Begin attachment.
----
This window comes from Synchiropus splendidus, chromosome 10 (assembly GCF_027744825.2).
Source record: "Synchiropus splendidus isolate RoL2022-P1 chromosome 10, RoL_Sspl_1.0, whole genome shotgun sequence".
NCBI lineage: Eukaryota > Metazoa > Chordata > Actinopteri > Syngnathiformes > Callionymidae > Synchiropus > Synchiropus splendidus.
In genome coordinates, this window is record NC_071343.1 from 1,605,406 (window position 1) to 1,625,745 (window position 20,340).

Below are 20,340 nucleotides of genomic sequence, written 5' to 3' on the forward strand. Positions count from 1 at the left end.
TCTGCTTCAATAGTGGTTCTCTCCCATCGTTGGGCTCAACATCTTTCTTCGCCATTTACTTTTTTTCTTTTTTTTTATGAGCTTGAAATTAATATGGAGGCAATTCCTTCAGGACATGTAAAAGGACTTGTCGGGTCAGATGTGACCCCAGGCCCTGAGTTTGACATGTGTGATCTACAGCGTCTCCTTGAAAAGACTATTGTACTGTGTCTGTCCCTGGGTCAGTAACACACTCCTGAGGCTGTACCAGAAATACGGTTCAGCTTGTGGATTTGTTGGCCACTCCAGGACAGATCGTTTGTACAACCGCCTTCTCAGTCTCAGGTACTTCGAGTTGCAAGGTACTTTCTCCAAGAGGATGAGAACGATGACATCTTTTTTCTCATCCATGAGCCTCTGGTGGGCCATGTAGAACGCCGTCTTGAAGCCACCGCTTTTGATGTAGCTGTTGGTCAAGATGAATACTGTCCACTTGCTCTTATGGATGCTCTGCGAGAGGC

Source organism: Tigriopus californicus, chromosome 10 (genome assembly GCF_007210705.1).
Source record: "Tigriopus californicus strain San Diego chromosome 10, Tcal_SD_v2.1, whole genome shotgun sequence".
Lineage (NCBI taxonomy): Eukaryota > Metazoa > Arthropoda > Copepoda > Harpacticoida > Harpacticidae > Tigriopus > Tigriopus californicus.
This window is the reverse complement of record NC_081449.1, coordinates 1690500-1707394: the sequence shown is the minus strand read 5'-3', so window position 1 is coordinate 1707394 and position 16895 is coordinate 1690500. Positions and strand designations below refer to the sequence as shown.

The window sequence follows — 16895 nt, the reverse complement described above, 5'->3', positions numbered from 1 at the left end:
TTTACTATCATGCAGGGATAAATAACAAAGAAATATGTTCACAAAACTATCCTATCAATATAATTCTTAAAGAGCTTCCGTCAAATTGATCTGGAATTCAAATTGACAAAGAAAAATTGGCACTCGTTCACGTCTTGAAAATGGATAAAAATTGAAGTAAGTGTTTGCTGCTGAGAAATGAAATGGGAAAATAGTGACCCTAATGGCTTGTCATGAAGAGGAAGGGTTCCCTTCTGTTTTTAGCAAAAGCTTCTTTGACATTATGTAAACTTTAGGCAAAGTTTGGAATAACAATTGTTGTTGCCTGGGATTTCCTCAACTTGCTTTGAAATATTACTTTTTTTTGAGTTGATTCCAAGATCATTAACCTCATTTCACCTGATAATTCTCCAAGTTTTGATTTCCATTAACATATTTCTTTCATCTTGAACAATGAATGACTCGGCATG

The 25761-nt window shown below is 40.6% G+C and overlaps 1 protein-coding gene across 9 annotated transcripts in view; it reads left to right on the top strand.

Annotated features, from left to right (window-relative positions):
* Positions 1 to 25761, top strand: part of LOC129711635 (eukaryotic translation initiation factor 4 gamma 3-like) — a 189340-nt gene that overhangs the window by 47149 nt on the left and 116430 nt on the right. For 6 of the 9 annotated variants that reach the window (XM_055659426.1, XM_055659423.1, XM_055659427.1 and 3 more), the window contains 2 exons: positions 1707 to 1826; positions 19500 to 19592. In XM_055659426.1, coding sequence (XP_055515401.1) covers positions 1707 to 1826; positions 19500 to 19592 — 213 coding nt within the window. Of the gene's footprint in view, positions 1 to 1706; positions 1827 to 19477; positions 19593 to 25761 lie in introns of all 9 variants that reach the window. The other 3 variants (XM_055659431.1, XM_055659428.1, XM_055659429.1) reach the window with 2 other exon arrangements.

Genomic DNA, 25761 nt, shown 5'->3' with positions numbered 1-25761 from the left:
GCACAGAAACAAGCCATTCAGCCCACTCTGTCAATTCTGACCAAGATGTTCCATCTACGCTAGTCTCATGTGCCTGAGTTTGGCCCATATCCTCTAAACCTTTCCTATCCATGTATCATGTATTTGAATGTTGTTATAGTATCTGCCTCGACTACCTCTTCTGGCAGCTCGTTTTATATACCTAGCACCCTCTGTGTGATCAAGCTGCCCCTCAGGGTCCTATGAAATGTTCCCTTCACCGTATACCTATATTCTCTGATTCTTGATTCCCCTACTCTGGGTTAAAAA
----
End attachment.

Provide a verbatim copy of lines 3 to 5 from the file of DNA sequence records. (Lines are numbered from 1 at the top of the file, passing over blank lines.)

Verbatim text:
NCBI lineage: Eukaryota > Metazoa > Chordata > Actinopteri > Syngnathiformes > Callionymidae > Synchiropus > Synchiropus splendidus.
In genome coordinates, this window is record NC_071343.1 from 1,605,406 (window position 1) to 1,625,745 (window position 20,340).

Below are 20,340 nucleotides of genomic sequence, written 5' to 3' on the forward strand. Positions count from 1 at the left end.